Does a “Blue Revolution” help the poor? Evidence from Bangladesh

Shahidur Rashid, Nicholas Minot, Solomon Lemma
ifpri discussion paper
2016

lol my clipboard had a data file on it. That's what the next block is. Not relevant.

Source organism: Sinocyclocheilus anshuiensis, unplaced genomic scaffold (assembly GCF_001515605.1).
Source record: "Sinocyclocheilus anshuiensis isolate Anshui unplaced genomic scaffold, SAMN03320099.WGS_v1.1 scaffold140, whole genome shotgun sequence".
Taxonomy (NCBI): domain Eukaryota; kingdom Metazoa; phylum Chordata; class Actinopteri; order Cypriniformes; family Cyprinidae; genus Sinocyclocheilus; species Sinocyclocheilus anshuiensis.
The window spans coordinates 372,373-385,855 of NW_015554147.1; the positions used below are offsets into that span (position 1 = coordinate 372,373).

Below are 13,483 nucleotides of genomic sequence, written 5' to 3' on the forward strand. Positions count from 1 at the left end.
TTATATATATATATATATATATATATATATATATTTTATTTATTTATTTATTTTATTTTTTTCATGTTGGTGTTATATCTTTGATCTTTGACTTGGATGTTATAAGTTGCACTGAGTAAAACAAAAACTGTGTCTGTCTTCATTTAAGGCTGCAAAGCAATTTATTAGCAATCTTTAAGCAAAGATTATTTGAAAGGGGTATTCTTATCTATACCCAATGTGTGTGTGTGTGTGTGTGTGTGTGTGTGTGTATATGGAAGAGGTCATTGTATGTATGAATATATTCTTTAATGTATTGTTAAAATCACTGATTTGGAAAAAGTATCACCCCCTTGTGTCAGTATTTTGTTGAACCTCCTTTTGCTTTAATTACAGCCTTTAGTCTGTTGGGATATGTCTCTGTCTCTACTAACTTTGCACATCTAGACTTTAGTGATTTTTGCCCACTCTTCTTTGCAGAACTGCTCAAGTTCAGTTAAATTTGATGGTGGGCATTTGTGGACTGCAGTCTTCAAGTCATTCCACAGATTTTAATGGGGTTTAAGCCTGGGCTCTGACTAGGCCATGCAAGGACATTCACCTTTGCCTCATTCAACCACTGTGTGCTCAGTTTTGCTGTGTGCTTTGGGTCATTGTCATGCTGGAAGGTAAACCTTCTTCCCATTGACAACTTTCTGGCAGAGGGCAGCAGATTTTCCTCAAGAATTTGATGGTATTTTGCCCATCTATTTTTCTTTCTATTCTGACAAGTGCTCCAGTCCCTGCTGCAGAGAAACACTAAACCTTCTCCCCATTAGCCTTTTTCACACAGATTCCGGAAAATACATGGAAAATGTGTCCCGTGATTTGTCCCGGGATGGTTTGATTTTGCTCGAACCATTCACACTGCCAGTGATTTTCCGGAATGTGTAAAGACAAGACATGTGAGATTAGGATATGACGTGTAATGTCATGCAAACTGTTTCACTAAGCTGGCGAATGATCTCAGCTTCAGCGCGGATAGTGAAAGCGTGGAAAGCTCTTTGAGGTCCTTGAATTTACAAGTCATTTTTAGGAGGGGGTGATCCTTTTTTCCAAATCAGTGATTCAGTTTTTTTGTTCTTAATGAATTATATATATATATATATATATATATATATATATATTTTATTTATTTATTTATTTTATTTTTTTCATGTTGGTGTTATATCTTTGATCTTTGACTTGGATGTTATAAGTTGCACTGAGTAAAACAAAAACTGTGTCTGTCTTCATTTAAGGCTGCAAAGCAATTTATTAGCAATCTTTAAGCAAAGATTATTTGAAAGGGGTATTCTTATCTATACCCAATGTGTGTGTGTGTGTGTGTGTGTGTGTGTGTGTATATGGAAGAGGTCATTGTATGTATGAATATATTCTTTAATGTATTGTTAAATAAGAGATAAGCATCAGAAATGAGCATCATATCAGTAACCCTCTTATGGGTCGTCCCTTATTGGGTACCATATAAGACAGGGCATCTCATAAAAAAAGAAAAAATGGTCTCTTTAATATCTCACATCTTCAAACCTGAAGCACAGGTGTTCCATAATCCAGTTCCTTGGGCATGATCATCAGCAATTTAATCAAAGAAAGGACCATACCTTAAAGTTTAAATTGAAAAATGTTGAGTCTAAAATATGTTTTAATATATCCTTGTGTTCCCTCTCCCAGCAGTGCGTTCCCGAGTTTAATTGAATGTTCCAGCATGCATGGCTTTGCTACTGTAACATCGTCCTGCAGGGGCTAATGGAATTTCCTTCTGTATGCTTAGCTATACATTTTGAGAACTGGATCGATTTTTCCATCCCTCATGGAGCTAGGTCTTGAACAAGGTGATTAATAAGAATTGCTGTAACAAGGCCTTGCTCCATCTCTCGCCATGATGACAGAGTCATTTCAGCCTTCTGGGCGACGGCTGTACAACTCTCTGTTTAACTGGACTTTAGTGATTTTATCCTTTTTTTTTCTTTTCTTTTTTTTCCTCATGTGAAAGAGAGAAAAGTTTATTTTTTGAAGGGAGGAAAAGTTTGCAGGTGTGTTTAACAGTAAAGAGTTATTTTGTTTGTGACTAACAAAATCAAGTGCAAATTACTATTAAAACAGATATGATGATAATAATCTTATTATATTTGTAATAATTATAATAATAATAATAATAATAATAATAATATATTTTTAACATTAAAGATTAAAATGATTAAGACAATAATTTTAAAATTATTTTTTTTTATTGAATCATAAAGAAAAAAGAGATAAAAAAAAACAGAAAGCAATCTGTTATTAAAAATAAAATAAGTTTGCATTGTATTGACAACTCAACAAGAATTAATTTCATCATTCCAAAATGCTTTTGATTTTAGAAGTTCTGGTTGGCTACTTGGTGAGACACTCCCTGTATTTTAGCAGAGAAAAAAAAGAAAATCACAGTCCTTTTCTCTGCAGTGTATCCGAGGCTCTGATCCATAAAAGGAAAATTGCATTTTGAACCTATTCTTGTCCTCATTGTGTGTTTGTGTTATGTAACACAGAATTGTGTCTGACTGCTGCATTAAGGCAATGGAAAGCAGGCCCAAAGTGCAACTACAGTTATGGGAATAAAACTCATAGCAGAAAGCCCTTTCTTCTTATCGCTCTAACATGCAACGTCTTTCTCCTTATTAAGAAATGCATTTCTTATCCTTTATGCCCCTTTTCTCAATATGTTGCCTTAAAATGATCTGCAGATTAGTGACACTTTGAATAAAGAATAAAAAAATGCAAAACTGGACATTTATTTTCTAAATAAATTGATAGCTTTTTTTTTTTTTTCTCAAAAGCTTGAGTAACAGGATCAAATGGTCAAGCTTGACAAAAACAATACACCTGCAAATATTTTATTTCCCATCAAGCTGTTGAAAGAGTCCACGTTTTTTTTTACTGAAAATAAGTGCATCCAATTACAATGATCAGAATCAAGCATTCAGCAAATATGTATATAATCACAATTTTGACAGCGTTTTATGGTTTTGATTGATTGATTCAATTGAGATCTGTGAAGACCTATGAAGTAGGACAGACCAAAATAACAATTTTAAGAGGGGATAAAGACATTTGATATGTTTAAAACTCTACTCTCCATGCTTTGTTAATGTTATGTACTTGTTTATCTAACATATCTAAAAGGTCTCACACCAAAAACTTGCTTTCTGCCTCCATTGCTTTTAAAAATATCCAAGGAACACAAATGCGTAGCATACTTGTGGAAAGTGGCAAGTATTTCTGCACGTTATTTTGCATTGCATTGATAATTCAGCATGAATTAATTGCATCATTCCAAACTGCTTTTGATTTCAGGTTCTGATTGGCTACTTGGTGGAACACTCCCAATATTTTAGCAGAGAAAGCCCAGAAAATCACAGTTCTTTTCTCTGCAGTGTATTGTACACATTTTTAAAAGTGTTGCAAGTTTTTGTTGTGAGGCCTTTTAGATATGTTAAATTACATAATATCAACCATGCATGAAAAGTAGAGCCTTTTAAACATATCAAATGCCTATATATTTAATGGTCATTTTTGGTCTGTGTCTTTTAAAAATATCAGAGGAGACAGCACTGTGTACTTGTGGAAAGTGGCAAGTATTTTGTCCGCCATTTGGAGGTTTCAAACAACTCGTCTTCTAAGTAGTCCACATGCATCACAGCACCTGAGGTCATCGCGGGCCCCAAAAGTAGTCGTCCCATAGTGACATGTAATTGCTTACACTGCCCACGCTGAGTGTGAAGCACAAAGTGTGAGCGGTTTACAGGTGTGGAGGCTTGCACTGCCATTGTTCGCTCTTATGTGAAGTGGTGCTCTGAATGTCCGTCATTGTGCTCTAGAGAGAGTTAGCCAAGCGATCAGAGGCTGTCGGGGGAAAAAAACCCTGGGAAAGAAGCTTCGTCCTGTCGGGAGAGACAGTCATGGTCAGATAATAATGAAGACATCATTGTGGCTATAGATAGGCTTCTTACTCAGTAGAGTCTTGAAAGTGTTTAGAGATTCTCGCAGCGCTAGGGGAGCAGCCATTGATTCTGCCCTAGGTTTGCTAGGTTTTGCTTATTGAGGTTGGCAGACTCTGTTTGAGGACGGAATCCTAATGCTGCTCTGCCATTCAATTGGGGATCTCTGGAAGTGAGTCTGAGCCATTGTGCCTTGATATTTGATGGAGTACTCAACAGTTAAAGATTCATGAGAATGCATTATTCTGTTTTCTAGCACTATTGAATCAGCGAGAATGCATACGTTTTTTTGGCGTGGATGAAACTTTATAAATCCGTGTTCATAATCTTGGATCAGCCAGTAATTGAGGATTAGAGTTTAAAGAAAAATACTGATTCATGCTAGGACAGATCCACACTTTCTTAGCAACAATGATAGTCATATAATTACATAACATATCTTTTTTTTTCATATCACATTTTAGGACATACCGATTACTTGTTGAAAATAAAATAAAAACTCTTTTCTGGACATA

The impressive growth in aquaculture is now commonly dubbed a “blue revolution.” In some Asian countries, fish availability has increased at a faster rate in recent decades than did cereal availability during the Green Revolution. As an example, Bangladesh is one country where aquaculture has increased almost eightfold since the early 1990s. This growth has important implications for food and nutrition securities. Yet, there is little research on the determinants and impacts of this growth to document the lessons, identify evolving issues, and guide policy discussions. This paper attempts to fill that gap. Using several rounds of nationally representative household survey data, the authors conducted microsimulations to generate disaggregated estimates. The results show that, between 2000 and 2010, about 12 percent of Bangladesh’s overall poverty reduction can be attributed to aquaculture growth. In other words, of the 18 million Bangladeshis who escaped poverty during this period, more than 2 million of them managed to do so because of the growth in aquaculture. However, the results vary widely across income groups, with households in the third income quintile (which is not the poorest) benefiting the most. The implications of the results, methodological issues, and areas of future research are also discussed.